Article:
Airmen improve base for Soldiers in northern Iraq
In the northern Iraqi city of Mosul, Airmen from the 332d Air Expeditionary Wing are using their construction expertise to help the U.S. and Iraqi governments and the U.S. Army.
The 557th Expeditionary Red Horse Squadron is deployed in support of the Army's 555th Combat Support Brigade (Maneuver Enhancement) here. Red Horse stands for Rapid Engineer Deployable Heavy Operations Repair Squadron Engineer.
"Red Horse is a heavy construction outfit that directly supports combat air power worldwide," said Senior Master Sgt. Brian Richardson, Red Horse airfields manager. "They provide air component commanders a dedicated, flexible airfield and base heavy construction and repair capability, along with many special capabilities that allow commanders to move and support missions as the air order of battle dictates."
In Mosul, Red Horse Airmen are helping the Army with transition of battlespace.
"Transition of battlespace is returning American-occupied real estate back to the Iraqi government," Sergeant Richardson said. "With the closure of Forward Operating Base Courage, the troops stationed there are redeploying to Marez. The 557th ERHS is developing real estate and constructing facilities to support these additional troops."
So far the 557th ERHS has worked on the following:
- 4,400-square-foot joint operations command building
- 5,700-square-foot tactical operations command building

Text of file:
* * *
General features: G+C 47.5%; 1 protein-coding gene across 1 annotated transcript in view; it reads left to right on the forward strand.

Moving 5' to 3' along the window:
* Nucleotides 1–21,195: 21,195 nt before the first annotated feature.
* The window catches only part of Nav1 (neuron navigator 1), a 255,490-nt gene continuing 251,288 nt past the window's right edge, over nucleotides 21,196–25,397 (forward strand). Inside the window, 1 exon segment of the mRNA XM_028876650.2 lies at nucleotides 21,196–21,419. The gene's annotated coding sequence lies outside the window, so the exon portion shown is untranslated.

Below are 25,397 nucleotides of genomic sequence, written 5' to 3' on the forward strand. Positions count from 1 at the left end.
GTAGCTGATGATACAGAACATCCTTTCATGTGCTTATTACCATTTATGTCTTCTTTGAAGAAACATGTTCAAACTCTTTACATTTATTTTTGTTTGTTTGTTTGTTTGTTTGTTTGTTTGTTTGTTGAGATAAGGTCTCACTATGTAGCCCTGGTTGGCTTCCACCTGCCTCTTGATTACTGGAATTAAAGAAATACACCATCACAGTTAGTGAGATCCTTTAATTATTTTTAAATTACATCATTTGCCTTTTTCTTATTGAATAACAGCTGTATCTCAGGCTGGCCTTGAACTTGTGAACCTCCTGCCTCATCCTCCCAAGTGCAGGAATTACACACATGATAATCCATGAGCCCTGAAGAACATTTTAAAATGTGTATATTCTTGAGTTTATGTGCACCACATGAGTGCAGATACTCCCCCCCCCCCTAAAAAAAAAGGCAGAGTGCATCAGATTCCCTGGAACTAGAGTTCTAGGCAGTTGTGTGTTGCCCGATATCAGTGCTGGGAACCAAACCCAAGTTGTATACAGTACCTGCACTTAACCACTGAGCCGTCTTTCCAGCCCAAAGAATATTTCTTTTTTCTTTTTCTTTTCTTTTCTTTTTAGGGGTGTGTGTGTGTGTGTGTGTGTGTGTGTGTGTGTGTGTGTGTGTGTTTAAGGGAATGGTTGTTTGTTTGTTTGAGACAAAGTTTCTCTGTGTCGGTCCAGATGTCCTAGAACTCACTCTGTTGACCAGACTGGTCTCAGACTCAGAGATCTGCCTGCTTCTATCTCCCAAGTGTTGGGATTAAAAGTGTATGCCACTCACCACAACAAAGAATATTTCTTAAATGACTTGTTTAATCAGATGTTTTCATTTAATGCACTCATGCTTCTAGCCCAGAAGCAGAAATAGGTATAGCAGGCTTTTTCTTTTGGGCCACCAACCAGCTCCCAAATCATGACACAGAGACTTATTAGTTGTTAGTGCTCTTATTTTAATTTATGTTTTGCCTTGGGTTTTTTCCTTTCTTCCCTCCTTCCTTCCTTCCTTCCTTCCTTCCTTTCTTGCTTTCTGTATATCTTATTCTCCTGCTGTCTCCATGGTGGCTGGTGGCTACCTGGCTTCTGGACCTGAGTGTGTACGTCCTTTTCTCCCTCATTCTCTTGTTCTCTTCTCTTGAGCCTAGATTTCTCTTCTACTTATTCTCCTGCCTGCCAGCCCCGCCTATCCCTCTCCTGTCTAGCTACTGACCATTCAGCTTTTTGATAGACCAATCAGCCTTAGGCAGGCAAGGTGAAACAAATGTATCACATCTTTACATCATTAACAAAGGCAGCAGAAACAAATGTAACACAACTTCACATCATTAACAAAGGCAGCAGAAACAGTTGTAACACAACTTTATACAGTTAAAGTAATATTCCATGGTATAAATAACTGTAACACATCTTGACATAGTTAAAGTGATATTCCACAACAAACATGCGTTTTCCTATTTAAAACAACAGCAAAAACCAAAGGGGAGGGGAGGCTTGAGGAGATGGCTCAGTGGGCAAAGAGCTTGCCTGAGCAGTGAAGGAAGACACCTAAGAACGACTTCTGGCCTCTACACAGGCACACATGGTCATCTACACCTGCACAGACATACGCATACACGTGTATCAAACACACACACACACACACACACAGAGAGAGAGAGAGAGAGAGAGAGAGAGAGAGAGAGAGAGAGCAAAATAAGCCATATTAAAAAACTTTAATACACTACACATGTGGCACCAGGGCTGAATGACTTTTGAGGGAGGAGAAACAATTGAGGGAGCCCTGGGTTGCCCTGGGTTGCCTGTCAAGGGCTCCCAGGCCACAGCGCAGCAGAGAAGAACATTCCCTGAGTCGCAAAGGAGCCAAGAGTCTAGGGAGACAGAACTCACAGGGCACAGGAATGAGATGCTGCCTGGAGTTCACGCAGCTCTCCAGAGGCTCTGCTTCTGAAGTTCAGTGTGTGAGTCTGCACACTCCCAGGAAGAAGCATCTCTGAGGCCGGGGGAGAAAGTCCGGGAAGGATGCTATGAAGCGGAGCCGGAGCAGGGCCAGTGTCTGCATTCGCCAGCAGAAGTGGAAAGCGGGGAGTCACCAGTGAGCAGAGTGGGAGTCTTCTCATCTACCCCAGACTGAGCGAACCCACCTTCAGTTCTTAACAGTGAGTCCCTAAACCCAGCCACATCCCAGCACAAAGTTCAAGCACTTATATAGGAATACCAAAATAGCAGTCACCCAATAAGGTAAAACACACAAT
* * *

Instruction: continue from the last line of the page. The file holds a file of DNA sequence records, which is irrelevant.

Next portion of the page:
- 7,200-square-foot State Department building
- 2,800-square-foot 101st Forward Staff headquarters
- A 169- and 204-unit containerized housing living area
- Four helicopter pads
- 1.5 miles of barriers for force protection
- 6,000 feet of fiber-optic cable to upgrade communications
- 60-foot communications antennae
Normally, a Red Horse team works from scratch. They move into an area where there is nothing and construct facilities, install utilities and build an airfield to support combat operations.
At Marez, with the exception of a few facilities, the Red Horse Airmen have inherited existing facilities and are renovating them. The team is working closely with the Army host unit.
"Working with the Army is great," Sergeant Richardson said. " If there was ever a prime example of joint operations, this is it. The Army and Air Force (are) working and living side by side to get the job done."
Source: U.S. Air Force
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